Meteorological conditions were expected to be quiet at the time of the crash, but the jet reportedly went through unstable weather conditions in the Mediterranean, French weather TV channel La Chaîne Météo said.

Germanwings, a low-cost airline based in Cologne, tweeted that they will inform media immediately about the incident, “as soon as definite information is available.”

Germanwings, a German low-cost airline based in Cologne, is owned by Lufthansa, the largest airline in Europe. The company fleet has a total of 81 aircraft in service, including Airbus A319s and A320s, and Bombardier CRJ900s. Germanwings airlines has confirmed on Twitter that one of its A320 jets crashed.

The Airbus A320, a medium-range commercial passenger jet, typically seats 150 to 180 people.

In the previous crash involving an Airbus A320 plane, AirAsia’s QZ8501 flight was en route to Singapore from Surabaya, Indonesia, on December 28. Out of 162 people on board, there were no survivors.

The last notable air disaster in France was in 2000, when a Concorde operated by Air France crashed on takeoff from Paris Charles de Gaulle Airport heading for New York. One hundred and thirteen people died in the crash.

5 thoughts on “Germanwings A320 passenger plane crashes in Southern France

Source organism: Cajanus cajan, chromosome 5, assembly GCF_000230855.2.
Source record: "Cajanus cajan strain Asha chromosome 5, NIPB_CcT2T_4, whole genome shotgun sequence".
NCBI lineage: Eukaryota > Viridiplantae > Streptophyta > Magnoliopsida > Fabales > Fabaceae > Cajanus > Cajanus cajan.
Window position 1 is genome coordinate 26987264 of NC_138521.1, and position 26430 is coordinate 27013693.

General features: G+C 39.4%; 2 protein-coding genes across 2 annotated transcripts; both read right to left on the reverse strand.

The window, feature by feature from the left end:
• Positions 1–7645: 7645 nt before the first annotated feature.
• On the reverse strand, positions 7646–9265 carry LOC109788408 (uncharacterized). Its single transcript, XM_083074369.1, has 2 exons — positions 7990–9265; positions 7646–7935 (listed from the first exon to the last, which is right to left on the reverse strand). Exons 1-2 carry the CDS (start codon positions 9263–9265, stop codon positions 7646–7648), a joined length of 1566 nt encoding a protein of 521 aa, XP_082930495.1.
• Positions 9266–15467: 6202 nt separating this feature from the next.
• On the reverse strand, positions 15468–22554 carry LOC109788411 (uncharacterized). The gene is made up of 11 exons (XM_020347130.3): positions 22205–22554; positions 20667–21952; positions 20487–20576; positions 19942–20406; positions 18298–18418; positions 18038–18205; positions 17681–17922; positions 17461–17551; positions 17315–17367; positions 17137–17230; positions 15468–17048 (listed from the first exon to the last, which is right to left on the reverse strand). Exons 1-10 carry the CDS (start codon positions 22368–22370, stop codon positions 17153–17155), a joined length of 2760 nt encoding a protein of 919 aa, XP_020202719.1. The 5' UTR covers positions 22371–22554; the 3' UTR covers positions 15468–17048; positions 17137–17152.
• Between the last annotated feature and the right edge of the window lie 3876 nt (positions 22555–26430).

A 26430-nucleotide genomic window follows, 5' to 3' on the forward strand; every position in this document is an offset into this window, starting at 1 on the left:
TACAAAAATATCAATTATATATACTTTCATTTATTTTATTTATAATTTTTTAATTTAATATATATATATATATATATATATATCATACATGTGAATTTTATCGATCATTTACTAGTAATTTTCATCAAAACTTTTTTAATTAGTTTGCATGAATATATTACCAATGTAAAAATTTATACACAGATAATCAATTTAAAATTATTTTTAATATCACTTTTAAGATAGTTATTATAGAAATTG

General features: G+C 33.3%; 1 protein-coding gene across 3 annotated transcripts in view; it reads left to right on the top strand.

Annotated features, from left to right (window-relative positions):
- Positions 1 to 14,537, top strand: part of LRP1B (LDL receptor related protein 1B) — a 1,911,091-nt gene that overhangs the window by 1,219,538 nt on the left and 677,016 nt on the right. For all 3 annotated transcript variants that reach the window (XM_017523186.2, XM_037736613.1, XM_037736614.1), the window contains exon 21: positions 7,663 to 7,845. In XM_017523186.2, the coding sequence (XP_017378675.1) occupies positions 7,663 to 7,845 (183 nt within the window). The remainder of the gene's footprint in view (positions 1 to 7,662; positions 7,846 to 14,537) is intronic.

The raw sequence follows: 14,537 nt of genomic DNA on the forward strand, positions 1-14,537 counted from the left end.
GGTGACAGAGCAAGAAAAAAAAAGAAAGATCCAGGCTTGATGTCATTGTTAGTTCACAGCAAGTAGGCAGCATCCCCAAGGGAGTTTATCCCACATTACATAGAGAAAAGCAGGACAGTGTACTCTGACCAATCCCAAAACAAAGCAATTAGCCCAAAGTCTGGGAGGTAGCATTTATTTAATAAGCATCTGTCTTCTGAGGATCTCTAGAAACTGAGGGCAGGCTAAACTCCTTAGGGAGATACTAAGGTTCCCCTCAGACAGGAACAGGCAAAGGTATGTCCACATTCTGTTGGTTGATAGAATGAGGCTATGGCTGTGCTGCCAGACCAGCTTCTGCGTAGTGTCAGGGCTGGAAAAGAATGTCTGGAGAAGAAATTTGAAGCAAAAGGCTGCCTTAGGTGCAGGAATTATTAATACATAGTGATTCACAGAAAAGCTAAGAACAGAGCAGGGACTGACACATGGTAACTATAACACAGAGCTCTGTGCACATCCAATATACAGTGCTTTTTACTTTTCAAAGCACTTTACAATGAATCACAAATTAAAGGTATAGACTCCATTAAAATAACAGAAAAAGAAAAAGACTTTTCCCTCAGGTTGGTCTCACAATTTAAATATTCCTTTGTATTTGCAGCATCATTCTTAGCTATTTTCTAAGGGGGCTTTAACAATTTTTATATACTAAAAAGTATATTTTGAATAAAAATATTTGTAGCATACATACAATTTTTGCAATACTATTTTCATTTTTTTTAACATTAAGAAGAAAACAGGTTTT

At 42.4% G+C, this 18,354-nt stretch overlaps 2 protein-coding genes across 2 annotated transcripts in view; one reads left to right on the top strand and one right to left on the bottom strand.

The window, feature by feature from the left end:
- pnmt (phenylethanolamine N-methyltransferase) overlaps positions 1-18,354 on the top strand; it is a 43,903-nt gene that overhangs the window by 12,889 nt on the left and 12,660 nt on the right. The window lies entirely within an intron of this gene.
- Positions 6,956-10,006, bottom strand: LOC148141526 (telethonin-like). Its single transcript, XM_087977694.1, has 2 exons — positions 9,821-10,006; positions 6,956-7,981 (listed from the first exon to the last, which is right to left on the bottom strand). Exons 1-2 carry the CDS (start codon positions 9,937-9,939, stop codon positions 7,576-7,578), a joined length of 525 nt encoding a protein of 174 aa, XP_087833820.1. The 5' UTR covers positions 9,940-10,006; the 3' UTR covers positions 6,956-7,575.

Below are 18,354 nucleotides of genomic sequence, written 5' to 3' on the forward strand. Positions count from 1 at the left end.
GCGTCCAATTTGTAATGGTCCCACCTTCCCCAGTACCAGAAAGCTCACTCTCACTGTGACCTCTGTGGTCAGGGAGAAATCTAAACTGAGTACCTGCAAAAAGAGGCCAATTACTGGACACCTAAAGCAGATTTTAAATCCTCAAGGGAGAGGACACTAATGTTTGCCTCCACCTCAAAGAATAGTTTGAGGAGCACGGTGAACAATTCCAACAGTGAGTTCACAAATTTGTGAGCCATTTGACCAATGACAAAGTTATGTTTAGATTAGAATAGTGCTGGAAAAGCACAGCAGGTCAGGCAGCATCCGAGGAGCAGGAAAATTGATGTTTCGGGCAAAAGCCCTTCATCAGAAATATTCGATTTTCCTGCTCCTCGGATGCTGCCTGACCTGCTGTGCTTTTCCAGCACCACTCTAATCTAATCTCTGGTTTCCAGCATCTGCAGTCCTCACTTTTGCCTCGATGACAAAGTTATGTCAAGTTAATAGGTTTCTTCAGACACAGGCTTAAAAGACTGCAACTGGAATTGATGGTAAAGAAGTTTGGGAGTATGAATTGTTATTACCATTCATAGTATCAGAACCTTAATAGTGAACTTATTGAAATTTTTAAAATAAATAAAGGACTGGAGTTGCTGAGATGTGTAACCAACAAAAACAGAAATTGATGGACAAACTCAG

1. “The owner of a campground near the crash site, Pierre Polizzi, said he heard the plane making curious noises shortly before it crashed.
    ‘At 11.30, I heard a series of loud noises in the air. There are often fighter jets flying over, so I thought it sounded just like that. I looked outside, but I couldn’t see any fighter planes,’ he told the AP. ‘The noise I heard was long – like 8 seconds – as if the plane was going more slowly than a military plane. There was another long noise after about 30 seconds.’ ”

  2. I know I smoke some good stuff once in a while (ok you got me, more than once in a while), but that debris field looks as if the plane exploded before impact. Why I say this? Look at how small the pieces are and how far they are scattered. I did a quick search of plane crash images, non approach or take off crashes, only crashes that could be called “bought the farm” type and compared.

  3. French investigators are covering up the real reason for the crash. The copilot was a happy fellow liked glider-planing. He could have crashed that if he was suicidal.
    I suspect it was a computer failure:
    1/ no communications as it happened before ( The Associated Press Wed, Aug 22, 2012: “As United Flight 731 climbed out of Newark with 107 people aboard, the pilot and first officer were startled to find screens that display crucial navigational information were blank or unreadable and radios were dead.”
    2/ cockpit door did not open. Electrical/computer malfunction
    3/ sensors malfunctioned as it happened before many times on the A320.
    Airbus is manufactured primarily in France. French investigators covering malfunctions up and blame it on the copilot. Computer malfunction is almost impossible to override and take manual control on an A320. He will be vindicated in the years to come. Eventually somebody will talk.